For punk, metal, or hard rock bands, the unplugged album is the one that shows whether they've been succeeding simply on energy and volume or because of real talent. (Anyone who remained a skeptic of Kurt Cobain's songwriting skills must have been converted by Nirvana's MTV Unplugged masterpiece.) And Octahedron, a quieter and more subdued Mars Volta album, proves that same fact (if not at the same level as Nirvana) for a band that's perpetually lived on a knife's edge of tension. Recorded in less than a month, Octahedron is by no means an unplugged album -- it's not acoustic, it's not confined to ballads, and it includes consecutive hard rockers in "Cotopaxi" and "Desperate Graves" -- but it charts a different direction for the Mars Volta, and proves they don't need to shuttle between dynamic extremes in order to succeed on an artistic level. The format allows a greater role and more space for John Frusciante, who accompanies Cedric Bixler-Zavala's vocals well, and also provides his own highlights, channeling the Edge on the emotional "Teflon" and, later, echoing Pink Floyd on "With Twilight as My Guide." With a few exceptions, Zavala's lyrics are as arcane as ever; the glossary for "Halo of Nembutals" alone would include the words "vermin," "sloth," "ringworms," "necrophiliacs," "carcinogen," "asp," "communion-shaped," and "palindromes." Still, they achieve scrutability far more often than in the past, and reveal more of the tenderness that was occasionally visible in Mars Volta material. ("Since We've Been Wrong," the single and first track, is especially affecting.) Calling this an unplugged album is useful only in relation to what the group has produced in the past, but what the Mars Volta created on Octahedron will provide them with more range and opportunities in the future.
Performance CreditsMars Volta Primary Artist
John Frusciante Guitar,Track Performer,Group Member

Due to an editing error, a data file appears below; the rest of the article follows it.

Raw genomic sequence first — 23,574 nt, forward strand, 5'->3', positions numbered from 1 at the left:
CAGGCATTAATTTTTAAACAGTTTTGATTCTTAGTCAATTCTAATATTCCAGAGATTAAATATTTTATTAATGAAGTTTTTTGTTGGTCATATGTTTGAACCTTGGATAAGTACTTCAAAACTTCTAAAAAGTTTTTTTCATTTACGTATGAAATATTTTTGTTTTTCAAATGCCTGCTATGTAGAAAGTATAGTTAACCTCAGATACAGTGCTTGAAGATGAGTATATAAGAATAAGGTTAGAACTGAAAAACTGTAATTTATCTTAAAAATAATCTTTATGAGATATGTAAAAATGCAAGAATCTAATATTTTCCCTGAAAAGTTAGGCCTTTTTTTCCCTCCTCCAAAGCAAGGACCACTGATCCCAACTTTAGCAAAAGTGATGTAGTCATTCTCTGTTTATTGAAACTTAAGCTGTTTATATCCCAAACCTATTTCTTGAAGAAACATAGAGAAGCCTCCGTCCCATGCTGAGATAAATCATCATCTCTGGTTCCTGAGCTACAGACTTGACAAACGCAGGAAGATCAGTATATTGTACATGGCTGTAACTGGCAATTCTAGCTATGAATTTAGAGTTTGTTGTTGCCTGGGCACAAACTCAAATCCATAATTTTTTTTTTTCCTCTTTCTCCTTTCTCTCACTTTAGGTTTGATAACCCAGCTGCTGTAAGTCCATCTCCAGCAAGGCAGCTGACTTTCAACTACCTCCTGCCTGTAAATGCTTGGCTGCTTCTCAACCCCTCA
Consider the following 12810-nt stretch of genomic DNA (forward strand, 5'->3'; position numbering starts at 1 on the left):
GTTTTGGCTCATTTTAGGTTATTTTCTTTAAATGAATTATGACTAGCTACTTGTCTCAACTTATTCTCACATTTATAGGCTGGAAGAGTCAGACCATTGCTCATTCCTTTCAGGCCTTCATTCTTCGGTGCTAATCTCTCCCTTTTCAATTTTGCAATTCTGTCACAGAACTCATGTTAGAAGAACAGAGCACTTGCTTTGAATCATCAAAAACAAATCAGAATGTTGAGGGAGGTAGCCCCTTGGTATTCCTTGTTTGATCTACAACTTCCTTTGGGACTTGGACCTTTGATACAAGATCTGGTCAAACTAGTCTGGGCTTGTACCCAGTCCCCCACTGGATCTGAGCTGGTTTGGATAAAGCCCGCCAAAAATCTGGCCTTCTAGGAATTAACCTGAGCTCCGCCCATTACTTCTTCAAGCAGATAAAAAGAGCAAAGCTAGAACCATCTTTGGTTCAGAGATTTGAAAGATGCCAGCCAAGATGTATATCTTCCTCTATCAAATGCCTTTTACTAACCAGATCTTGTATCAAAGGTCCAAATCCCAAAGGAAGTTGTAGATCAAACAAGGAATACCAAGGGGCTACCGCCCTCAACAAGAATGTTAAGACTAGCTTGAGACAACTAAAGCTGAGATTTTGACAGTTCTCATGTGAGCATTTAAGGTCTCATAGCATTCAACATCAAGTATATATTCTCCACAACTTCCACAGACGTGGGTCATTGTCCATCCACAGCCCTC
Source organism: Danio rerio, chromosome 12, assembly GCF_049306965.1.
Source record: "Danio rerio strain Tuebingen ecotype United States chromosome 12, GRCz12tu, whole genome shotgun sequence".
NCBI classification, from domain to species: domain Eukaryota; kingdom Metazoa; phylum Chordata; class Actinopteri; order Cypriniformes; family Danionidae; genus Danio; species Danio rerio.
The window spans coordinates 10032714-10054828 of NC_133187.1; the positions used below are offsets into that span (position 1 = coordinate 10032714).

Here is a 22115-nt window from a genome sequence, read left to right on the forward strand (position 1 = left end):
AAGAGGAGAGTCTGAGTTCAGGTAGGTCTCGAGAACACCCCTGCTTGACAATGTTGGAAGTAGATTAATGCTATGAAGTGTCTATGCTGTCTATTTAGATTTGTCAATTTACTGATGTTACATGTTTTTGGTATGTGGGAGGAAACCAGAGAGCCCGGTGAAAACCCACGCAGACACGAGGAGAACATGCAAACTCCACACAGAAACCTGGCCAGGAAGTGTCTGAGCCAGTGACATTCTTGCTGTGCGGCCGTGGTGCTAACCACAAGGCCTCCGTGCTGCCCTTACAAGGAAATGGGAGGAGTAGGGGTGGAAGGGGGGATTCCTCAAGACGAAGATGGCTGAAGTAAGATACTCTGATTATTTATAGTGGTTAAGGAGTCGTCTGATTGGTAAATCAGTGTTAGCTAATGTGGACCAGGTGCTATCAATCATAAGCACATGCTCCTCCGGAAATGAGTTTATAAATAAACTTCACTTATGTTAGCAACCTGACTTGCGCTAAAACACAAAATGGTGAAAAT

Thomas Pridgen Drums,Track Performer,Group Member
Isaiah Owens Keyboards
Omar Rodriguez-Lopez Guitar,Track Performer,Group Member
Marcel Rodriguez-Lopez Synthesizer
Mark Aanderud Piano
Cedric Bixler Vocals,Track Performer,Group Member
Technical CreditsJeff Jordan Artwork
Mars Volta Composer
Isaiah Abolin Engineer
Omar Rodriguez-Lopez Arranger,Composer,Producer,Engineer,Direction,Audio Production
Lars Stalfors Engineer
Cedric Bixler Composer
Most Helpful Customer Reviews
Octahedron based on 0 ratings. 6 reviews.
best band ever
Everything that these guys touch is amazing. "Bedlam in Goliath" was a punk masterpiece that just sent chills down your spine. "Octahedron" sees The Mars Volta testing the waters on the other side of the spectrum. I say they succeed. A lot of listeners will be expecting big shifts into punk rock marathons when these songs build-up, but they will be disappointed. Mr. Rodriguez keeps the gain down, and I was pleasantly surprised so find myself not hating it. The Mars Volta get a lot of flack for being "too weird", but these men experiment and try to push the boundaries of what we are used to hearing. This album is not only about challenging themselves as musicians, but also ourselves as listeners.
This is my first exposure to the Mars Volta, and I'll be upfront: I didn't like it. The thing that threw me off immediately is the vocals. The vocalist is annoying on two levels: one, his voice is shrill and unpleasant to listen to, and two, the lyrics are some of the worst that I have ever heard in my life (and I've heard some bad lyrics). The songs themselves are mostly amelodic. What I mean by that is that the melodies are in no way natural to the music; it sounds like the band (or the guitarist, who seems essentially to be the band) came up with riffs and musical structures, and the "melodies" were imposed on top of them. The result is that the whole album lacks any organic feel at all. The individual songs sound as though they were assembled from a series of otherwise unconnected musical ideas stitched together by somewhat specious transitions. Therefore, a lot of this album sounds fractured and incomplete. The album also seems aimless, which is a peculiar criticism for what is supposed to be a concept album, but it does seem aimless and pointless. The musical ideas appear, they fail to develop, and then they simply end, or they drift off into sound effects, which is disappointing and annoying simultaneously. I had read a lot of good reviews of this band. This did not live up to what I have read. I can say that if you want something that sounds like a bad imitation of old progressive rock from the 1970s, this is your thing. If you're looking for any genuine emotion, melodic sense, or musical depth, you're better off looking somewhere else.